Developed market equities have rebounded (100%), while emerging market equities have recouped 50% of their losses since the outbreak of the coronavirus
Global equity markets posted a V-shaped recovery in the past week, with the S&P500 climbing to a record high, despite the fact that confirmed cases of the coronavirus continue to increase (albeit at a slower pace). Consensus appears to price-in a large but short-lived slowdown in Chinese economic growth. Limited spillover is expected to the rest of the global economy -- with the exception of EM Asia. The spillover effects mainly consist of reduced spending by Chinese tourists (150 mn overseas visits in 2018 vs 20 mn in 2003) and lower exports to China.
Indeed, Chinese real GDP estimates for Q1:2020 have been revised down to +4%/+4.5% yoy from +6% yoy before the outbreak, as consumer discretionary spending and industrial production is expected to slow considerably. Note that a significant number of factories (70%-80% of national industrial production) have not re-opened since February 2nd, while retail shopping, travel and leisure activities have been hit especially hard. Any delay in re-openings beyond the current week would further depress activity significantly.
In our view, it is too soon to signal the all-clear, particularly taking into account China’s increased role in the global economy. Note that the Chinese contribution to global growth rates has increased to 1.2 pps from 0.8 pps in 2003 (SARS), despite the deceleration of absolute Chinese real GDP growth rates from 10% to 6%. In purchasing parity terms, China accounts for 19% of the global economy, up from 9% in 2003.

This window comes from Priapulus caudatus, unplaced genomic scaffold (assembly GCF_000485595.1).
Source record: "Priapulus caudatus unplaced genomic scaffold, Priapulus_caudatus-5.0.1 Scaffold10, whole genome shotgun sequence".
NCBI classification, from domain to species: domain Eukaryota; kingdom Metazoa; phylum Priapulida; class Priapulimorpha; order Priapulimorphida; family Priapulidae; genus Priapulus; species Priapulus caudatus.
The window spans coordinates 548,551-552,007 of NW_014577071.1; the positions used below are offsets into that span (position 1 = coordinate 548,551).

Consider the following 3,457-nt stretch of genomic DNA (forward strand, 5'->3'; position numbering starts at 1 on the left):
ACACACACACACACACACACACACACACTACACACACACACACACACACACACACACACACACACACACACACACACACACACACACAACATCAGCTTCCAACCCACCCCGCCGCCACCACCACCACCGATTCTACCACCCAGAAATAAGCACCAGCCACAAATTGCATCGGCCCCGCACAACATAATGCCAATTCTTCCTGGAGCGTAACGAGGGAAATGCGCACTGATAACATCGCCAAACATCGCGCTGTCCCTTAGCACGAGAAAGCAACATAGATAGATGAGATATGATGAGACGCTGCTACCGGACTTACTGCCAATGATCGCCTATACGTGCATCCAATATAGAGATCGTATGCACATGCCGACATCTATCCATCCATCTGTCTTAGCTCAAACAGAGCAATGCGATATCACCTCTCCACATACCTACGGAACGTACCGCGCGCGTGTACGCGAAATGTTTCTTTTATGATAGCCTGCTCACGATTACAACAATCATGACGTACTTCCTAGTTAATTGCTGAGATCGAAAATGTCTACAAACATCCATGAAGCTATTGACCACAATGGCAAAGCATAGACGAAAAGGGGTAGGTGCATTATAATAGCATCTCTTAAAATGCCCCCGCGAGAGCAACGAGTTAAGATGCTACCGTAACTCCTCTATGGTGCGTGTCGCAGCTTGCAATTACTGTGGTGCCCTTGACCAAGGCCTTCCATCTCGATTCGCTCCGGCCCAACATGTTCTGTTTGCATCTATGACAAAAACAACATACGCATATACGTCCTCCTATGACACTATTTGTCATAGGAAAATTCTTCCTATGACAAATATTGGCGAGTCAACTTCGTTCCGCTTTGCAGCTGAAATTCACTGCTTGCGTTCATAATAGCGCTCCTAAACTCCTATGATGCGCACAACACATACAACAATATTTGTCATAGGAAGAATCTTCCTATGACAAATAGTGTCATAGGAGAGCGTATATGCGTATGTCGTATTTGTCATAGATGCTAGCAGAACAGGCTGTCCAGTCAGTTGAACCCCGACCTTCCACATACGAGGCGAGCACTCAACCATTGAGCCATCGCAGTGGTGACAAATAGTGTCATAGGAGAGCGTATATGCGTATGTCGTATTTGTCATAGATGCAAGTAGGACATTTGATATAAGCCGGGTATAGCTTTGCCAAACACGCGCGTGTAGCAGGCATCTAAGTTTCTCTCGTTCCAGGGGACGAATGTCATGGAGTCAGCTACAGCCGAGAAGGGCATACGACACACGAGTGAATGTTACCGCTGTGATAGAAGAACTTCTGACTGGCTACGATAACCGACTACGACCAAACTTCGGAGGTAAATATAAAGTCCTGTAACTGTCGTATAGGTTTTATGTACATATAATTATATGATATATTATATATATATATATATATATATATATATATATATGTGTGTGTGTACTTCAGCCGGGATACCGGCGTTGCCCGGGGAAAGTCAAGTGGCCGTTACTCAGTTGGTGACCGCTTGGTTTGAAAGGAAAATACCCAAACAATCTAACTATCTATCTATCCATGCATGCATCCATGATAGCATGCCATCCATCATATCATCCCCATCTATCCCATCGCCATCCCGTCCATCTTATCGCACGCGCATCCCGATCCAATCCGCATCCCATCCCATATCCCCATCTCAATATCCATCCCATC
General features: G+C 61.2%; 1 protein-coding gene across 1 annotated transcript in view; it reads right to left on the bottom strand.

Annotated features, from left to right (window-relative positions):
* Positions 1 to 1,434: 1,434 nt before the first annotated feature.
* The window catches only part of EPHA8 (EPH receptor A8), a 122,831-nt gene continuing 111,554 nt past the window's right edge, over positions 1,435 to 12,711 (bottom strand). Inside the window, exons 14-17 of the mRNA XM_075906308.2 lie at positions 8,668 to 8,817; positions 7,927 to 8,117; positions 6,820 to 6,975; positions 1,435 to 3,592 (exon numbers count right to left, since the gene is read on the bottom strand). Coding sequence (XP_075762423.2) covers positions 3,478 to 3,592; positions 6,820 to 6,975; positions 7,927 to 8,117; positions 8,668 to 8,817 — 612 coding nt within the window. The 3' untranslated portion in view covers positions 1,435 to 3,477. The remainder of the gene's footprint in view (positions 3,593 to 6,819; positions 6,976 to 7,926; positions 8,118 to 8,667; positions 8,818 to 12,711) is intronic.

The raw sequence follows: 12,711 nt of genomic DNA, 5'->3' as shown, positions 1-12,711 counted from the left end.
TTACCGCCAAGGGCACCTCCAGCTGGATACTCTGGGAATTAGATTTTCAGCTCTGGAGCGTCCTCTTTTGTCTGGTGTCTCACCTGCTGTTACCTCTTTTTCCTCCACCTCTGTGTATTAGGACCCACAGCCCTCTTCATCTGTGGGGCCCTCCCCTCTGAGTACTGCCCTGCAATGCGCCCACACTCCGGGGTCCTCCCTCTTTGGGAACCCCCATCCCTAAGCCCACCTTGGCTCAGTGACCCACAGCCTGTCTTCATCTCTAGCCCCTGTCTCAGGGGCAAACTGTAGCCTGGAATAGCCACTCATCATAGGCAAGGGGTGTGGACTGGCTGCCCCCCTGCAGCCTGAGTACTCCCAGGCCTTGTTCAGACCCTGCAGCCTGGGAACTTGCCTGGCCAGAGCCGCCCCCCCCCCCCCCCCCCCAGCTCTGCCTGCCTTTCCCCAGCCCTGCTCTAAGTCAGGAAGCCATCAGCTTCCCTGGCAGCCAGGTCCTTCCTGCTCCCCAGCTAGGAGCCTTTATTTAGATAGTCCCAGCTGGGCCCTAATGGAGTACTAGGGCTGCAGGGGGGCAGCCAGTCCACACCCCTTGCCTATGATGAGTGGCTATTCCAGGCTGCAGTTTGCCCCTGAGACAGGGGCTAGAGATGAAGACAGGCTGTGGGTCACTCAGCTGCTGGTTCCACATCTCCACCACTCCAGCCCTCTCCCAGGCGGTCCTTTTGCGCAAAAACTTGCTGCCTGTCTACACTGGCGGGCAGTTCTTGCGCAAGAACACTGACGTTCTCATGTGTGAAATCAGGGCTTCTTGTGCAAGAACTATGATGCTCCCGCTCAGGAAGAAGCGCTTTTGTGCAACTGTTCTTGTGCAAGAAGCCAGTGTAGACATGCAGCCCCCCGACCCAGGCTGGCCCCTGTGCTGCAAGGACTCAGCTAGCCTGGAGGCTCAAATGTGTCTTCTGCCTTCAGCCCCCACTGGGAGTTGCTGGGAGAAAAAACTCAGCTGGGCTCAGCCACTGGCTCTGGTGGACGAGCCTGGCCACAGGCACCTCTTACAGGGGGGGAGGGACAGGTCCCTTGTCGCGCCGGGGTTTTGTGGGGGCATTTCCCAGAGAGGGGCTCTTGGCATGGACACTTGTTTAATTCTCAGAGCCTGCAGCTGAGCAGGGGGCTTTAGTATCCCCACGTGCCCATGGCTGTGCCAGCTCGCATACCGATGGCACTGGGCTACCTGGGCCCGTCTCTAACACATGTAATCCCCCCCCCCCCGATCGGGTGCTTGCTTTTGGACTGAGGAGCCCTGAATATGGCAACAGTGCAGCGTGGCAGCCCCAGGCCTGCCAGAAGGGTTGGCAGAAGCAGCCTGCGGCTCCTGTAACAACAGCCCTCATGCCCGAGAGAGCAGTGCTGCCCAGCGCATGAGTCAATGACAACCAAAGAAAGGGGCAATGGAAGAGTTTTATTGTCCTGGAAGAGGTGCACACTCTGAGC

Nevertheless, developed equity markets have recouped much of their decline since January 20th, posting record highs on Thursday in both the US (S&P500) and Europe (Stoxx600). On the other hand, emerging equity markets and spreads, as well as oil and industrial metals, remain well below their pre-2019-nCOV outbreak levels (see Graph below).
As a result, EM asset valuation has cheapened, but only slightly, during the current correction, with the MSCI EM Asia 12-month forward P/E ratio at 13.3x vs 13.6x (January 20th) -- a +1.1STDEV above its 15-year mean (88% percentile). Similarly, spreads have widened both in EM $ sovereign (by 30 bps to 276 bps) and EM $ corporate debt (by 10 bps to 292 bps). Both EMBI and CEMBI spreads are at the 54% and 86% percentile, respectively, where a higher percentile means spread products are more expensive relative to their 15-year distribution history.
By contrast, US equity market valuations are elevated. The S&P500 12-month forward P/E rose by 4x points during 2019 due to aggressive easing by the Fed and easing trade tensions, resulting in 30% gains for the index, with EPS flat at $162. At 18.9x (100% percentile), S&P500 valuations now match their early 2018 levels (see graph page 3). However, with limited room for additional valuation (P/E) expansion i) as the bar for further rate cuts by the Fed remains high; and ii) US election uncertainty could weigh at least until November, earnings growth become the key support, with mid-single digit gains for equity prices, at best.
Consensus estimates for S&P500 2020 $EPS are circa $176 (+8% growth vs 2019), albeit recall that historically, consensus revise down their annual EPS estimates by 4% in the course of each year (see graph page 3).